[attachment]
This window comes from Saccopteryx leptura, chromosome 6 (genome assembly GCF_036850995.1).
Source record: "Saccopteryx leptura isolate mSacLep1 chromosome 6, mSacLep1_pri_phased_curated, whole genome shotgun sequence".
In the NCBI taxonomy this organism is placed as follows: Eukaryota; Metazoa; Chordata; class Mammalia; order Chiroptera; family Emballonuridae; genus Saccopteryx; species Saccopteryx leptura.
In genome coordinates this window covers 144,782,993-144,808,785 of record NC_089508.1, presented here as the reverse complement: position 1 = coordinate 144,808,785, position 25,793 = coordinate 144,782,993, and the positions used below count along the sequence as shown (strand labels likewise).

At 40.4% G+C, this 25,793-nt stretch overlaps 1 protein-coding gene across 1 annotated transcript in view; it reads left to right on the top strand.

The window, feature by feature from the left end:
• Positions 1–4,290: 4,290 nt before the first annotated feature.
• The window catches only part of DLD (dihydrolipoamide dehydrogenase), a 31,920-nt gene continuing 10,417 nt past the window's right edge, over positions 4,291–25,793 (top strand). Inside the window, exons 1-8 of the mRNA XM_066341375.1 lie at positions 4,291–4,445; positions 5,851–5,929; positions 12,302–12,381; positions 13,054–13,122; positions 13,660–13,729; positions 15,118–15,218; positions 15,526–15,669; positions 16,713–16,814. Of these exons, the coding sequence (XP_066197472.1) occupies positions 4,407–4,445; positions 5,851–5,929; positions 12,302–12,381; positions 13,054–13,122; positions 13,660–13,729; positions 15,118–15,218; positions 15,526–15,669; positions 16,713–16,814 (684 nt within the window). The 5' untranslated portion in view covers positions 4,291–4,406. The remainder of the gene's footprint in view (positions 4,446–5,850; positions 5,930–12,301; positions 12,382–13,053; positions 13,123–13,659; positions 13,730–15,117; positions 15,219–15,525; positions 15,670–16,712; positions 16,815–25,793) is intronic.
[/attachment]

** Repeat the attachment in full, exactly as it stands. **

This window comes from Saccopteryx leptura, chromosome 6 (genome assembly GCF_036850995.1).
Source record: "Saccopteryx leptura isolate mSacLep1 chromosome 6, mSacLep1_pri_phased_curated, whole genome shotgun sequence".
In the NCBI taxonomy this organism is placed as follows: Eukaryota; Metazoa; Chordata; class Mammalia; order Chiroptera; family Emballonuridae; genus Saccopteryx; species Saccopteryx leptura.
In genome coordinates this window covers 144,782,993-144,808,785 of record NC_089508.1, presented here as the reverse complement: position 1 = coordinate 144,808,785, position 25,793 = coordinate 144,782,993, and the positions used below count along the sequence as shown (strand labels likewise).

At 40.4% G+C, this 25,793-nt stretch overlaps 1 protein-coding gene across 1 annotated transcript in view; it reads left to right on the top strand.

The window, feature by feature from the left end:
• Positions 1–4,290: 4,290 nt before the first annotated feature.
• The window catches only part of DLD (dihydrolipoamide dehydrogenase), a 31,920-nt gene continuing 10,417 nt past the window's right edge, over positions 4,291–25,793 (top strand). Inside the window, exons 1-8 of the mRNA XM_066341375.1 lie at positions 4,291–4,445; positions 5,851–5,929; positions 12,302–12,381; positions 13,054–13,122; positions 13,660–13,729; positions 15,118–15,218; positions 15,526–15,669; positions 16,713–16,814. Of these exons, the coding sequence (XP_066197472.1) occupies positions 4,407–4,445; positions 5,851–5,929; positions 12,302–12,381; positions 13,054–13,122; positions 13,660–13,729; positions 15,118–15,218; positions 15,526–15,669; positions 16,713–16,814 (684 nt within the window). The 5' untranslated portion in view covers positions 4,291–4,406. The remainder of the gene's footprint in view (positions 4,446–5,850; positions 5,930–12,301; positions 12,382–13,053; positions 13,123–13,659; positions 13,730–15,117; positions 15,219–15,525; positions 15,670–16,712; positions 16,815–25,793) is intronic.